In a recent investigation, we were able to validate a group of images known as the Byethorne duck.

The images supplied by the RSPCA to The Advertiser showed a duck with a knife impaled into its head. Accusations soon emerged that the image was photoshopped.

Images of the Byethorne Duck supplied to the RSPCA. RSPCA

We inspected the images using Phil Harvey’s ExifTool and were able to determine that four of the images (left above) were taken by one camera, with the remainder taken by another.

This was verified using sensor pattern noise and statistical methods. We extracted a unique fingerprint from each image using signal processing filters and compared how similar they were to each another.

A high value indicates they are very similar and probably correlated, while a low value indicates that they are dissimilar and unlikely to be correlated.

When we compared four of the five image fingerprints, we obtained values well above 2,000. Given they’re correlated, we can say the images likely came from the same camera.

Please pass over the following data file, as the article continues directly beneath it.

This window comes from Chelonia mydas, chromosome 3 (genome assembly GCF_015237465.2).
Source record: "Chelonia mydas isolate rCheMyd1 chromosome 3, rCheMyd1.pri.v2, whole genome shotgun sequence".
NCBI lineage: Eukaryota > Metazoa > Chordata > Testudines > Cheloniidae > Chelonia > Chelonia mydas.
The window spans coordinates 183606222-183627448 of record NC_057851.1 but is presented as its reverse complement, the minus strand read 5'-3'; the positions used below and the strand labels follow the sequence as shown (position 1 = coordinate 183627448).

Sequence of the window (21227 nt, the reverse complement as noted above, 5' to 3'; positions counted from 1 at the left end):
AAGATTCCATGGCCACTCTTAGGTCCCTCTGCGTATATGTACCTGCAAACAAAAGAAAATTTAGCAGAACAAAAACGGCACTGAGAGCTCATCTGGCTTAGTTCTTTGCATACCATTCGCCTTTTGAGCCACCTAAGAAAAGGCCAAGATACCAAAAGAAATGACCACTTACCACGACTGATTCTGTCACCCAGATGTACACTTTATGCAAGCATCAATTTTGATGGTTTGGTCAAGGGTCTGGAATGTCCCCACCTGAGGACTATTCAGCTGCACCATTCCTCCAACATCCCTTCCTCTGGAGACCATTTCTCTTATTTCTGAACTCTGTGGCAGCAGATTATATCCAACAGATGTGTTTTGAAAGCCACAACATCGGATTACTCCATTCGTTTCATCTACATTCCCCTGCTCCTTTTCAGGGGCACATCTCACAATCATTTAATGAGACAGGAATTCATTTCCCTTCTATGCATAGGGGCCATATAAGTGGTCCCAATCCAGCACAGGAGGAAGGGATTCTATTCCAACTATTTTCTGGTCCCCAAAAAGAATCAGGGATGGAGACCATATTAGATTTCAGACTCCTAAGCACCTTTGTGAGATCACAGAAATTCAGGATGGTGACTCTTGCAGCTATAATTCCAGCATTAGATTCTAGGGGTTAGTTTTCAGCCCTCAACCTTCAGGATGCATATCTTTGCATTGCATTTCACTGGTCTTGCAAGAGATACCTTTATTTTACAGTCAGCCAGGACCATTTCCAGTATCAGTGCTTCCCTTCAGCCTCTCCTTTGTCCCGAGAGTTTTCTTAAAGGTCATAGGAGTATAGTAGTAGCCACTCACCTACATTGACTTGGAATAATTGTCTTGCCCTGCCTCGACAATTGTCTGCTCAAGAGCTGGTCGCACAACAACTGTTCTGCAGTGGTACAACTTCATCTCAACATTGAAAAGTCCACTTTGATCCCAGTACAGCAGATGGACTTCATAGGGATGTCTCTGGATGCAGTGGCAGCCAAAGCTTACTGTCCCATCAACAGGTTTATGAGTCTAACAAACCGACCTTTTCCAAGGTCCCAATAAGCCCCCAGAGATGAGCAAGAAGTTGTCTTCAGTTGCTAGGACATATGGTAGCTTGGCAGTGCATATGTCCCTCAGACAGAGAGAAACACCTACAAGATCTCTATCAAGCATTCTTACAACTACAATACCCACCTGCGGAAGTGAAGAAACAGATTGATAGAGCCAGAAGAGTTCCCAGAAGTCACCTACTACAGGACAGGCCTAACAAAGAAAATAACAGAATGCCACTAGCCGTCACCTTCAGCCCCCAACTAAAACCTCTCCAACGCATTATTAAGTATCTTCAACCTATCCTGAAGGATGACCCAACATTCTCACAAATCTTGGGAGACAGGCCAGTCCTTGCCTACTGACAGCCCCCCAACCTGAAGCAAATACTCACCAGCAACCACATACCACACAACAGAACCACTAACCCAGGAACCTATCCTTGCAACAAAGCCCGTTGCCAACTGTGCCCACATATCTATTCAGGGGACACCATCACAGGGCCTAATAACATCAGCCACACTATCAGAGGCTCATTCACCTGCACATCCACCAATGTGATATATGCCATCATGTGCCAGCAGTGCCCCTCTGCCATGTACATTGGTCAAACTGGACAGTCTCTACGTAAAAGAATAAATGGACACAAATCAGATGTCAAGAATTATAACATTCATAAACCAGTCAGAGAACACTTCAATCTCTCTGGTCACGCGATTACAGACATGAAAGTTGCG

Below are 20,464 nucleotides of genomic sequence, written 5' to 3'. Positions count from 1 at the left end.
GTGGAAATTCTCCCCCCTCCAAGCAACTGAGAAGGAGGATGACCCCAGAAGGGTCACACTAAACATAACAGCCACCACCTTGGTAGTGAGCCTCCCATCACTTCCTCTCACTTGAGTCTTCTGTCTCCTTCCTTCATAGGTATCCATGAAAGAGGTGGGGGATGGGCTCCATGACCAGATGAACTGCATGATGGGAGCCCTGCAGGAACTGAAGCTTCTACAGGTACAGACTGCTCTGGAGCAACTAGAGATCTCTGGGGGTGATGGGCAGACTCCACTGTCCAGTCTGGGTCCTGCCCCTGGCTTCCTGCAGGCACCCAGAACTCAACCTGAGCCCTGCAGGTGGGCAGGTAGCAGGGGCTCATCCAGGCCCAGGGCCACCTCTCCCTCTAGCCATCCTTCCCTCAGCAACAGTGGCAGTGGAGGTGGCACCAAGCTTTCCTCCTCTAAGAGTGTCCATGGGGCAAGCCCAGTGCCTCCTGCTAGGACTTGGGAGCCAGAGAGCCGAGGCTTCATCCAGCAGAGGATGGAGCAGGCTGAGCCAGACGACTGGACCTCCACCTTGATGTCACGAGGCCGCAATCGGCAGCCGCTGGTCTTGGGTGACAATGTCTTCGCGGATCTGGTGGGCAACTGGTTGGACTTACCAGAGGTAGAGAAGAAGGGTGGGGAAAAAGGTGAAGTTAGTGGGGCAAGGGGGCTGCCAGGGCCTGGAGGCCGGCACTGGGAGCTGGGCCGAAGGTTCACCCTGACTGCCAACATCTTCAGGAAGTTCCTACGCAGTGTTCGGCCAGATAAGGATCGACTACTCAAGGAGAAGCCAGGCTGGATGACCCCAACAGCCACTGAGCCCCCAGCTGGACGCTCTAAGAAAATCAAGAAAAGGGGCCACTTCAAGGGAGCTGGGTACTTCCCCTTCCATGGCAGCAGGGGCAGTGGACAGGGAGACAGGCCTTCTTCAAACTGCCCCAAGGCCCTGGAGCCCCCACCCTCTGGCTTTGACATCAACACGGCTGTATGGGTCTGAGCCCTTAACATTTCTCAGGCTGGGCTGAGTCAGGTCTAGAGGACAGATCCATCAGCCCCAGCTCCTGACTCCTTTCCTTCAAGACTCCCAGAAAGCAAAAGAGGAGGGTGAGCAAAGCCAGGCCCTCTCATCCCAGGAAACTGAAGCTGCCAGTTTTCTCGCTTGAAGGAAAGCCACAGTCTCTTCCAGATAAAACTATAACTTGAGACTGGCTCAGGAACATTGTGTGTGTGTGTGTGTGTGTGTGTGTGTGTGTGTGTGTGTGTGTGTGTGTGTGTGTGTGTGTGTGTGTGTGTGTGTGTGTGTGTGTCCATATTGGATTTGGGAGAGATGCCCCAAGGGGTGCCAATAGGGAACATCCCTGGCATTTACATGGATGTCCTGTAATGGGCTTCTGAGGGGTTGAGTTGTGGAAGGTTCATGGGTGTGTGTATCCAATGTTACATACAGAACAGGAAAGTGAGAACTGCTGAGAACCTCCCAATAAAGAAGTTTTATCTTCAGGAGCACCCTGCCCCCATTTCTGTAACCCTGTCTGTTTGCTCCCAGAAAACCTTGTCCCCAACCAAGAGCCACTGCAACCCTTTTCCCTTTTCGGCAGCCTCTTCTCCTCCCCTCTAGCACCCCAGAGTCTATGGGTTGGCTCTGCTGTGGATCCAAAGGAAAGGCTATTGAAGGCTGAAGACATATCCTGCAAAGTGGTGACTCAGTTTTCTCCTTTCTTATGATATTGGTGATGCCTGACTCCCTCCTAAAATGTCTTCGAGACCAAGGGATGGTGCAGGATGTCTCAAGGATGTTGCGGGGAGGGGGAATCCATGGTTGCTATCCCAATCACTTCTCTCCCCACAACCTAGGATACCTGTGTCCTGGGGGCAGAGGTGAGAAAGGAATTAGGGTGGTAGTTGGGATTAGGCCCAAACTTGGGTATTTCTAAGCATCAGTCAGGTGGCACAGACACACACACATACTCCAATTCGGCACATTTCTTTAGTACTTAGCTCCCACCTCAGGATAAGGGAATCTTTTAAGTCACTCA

When we tested the fifth image, the similarity value we obtained was close to zero.

Metadata of one of the images from the left above and the image from the right. These show two separate unique image identifiers which were correlated to a phone camera firmware. Richard Matthews

The unique image ID field also contained the camera firmware number. By cross referencing with image and sensor size also contained in the metadata, we suggested that either a Samsung Galaxy S7 or S7 Edge was used to capture the first four images and a Samsung Galaxy S5 was used to capture the fifth.

The time the images were taken was also shown in the metadata, allowing a timeline of when the images were taken and by who to emerge.

Time the photos were taken and by which camera. Richard Matthews

Since the photos were taken by two different cameras across the span of around one hour, it is highly unlikely the images were fake.

An RSPCA spokesperson confirmed it received images of the duck from two separate people, which aligns with these findings. To date, there has been insufficient evidence to determine the identity of a perpetrator.

Finding a person’s location from an image

The camera model isn’t the only thing that can be obtained from metadata.